Truthfully, it became the most important hour of my week. It made me a better parent to a child who really needed me at my best.
This isn’t the first time therapy has improved my situation even more than clutching a coffee cup does. So, when the Ontario Association of Social Workers (OASW) asked me to write about my personal experiences for Social Work Week, I was all over it. I don’t normally do these kinds of plugs, because I'm careful about what I put on my site. But this fits perfectly. It's a cause I can get behind.
Mental health is often discussed in hushed tones. We’ll lower our voices whenever we talk about it. A look around the room. A pause. And then a near-whisper, like an admittance of guilt: “So…" *shifty eyes* "I met with someone today about my anxiety…”
I don’t know why we do this. Why are we so ashamed? We’re not kicking puppies, we’re taking care of ourselves. The fact many of us do feel ashamed speaks volumes (pun intended) to the stigma that still surrounds mental health.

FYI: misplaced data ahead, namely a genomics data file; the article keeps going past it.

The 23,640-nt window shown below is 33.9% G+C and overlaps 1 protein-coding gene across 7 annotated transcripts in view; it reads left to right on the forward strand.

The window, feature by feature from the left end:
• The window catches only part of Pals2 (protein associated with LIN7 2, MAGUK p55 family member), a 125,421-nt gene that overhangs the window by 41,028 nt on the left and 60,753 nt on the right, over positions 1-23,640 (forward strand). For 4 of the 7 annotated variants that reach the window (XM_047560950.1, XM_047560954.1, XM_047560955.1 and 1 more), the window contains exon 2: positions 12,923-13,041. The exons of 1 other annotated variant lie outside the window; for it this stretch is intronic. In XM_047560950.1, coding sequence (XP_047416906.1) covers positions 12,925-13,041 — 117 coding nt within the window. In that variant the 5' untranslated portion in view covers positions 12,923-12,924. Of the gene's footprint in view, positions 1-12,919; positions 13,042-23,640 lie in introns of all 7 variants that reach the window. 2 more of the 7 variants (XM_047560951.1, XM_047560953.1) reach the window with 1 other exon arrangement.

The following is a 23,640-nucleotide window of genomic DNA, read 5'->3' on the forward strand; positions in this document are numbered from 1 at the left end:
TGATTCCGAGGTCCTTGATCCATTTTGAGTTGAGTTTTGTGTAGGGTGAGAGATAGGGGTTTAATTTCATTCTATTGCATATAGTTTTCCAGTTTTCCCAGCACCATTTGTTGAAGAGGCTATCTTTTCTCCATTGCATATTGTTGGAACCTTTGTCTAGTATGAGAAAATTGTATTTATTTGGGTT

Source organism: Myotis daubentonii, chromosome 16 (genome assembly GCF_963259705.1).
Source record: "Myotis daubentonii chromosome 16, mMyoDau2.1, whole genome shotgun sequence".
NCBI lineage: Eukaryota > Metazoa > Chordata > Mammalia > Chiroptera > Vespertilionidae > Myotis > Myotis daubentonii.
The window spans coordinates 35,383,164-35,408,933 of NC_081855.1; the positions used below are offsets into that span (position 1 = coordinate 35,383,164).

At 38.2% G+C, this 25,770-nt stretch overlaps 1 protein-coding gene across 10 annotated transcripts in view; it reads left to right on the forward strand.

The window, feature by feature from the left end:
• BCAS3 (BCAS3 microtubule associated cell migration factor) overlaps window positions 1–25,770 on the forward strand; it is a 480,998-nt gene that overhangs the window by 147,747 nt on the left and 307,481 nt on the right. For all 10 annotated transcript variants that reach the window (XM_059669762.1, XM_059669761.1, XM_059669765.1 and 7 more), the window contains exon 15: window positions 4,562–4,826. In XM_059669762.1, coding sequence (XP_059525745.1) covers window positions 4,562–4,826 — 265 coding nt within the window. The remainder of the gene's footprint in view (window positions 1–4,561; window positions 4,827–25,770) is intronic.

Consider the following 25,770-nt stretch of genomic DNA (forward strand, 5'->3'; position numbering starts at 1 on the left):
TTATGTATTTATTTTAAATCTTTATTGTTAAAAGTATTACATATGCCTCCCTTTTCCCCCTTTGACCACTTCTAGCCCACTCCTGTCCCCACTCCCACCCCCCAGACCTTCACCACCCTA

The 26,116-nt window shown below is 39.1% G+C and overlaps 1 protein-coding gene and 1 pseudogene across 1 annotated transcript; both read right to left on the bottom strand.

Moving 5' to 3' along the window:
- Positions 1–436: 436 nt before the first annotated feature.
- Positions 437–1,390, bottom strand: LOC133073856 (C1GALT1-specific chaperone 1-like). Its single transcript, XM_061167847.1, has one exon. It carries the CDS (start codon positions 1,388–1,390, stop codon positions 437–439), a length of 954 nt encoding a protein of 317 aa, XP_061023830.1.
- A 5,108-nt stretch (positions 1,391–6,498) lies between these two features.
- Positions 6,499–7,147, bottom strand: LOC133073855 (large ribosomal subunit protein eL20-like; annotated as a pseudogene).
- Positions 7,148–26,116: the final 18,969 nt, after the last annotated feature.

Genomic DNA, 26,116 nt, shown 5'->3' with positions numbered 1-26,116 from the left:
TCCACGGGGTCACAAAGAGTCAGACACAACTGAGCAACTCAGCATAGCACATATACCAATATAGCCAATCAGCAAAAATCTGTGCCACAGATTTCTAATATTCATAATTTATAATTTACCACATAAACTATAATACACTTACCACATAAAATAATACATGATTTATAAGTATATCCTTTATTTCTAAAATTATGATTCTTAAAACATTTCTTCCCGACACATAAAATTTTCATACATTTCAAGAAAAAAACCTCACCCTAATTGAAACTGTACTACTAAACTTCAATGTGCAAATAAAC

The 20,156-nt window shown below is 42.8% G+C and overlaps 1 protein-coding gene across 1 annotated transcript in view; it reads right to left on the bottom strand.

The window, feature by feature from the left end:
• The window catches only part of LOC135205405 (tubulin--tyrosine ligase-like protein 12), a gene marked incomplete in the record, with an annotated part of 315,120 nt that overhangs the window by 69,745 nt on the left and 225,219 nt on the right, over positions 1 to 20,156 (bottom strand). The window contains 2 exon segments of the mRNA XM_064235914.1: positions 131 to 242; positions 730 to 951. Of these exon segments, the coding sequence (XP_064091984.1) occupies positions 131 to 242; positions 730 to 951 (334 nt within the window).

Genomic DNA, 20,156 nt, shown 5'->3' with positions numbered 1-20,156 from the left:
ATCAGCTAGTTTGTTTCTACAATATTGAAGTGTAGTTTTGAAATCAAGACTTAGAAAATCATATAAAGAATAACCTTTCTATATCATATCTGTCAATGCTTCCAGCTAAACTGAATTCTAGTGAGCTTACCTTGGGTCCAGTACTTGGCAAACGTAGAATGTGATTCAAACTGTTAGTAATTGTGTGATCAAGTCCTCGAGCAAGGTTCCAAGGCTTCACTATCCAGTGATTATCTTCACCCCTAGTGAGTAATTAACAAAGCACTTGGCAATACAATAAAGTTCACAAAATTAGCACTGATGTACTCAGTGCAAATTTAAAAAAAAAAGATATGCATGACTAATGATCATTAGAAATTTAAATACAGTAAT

Let's contrast this with another good thing we do for ourselves: When is the last time you whispered about going to the gym? I’m guessing never. (And if you’re like me, you might actually raise your voice when bringing up your current squat weight in a crowded room. Yes, I'm that obnoxious.)
It’s almost like we believe taking care of our bodies is something strong people do, while taking care of our minds is something weak people have to do.
Well, if that’s true, you’re reading something by a glorious walking (and *ahem* squatting) contradiction. I prioritize my emotional health alongside my physical health. My mind, like my body, needs to be maintained. Sometimes that maintenance requires therapy, and I don’t think that makes me weak in the slightest.
But I owe a great deal to social workers, specifically. When I was 16 and homeless, it was a social worker who helped me manage the intense stress I was under, and connected me with the resources I needed to get off the street. Today, in large part thanks to that help, I’m a homeowner, engaged community member, and in a position to advocate for other struggling youth by doing a job I love.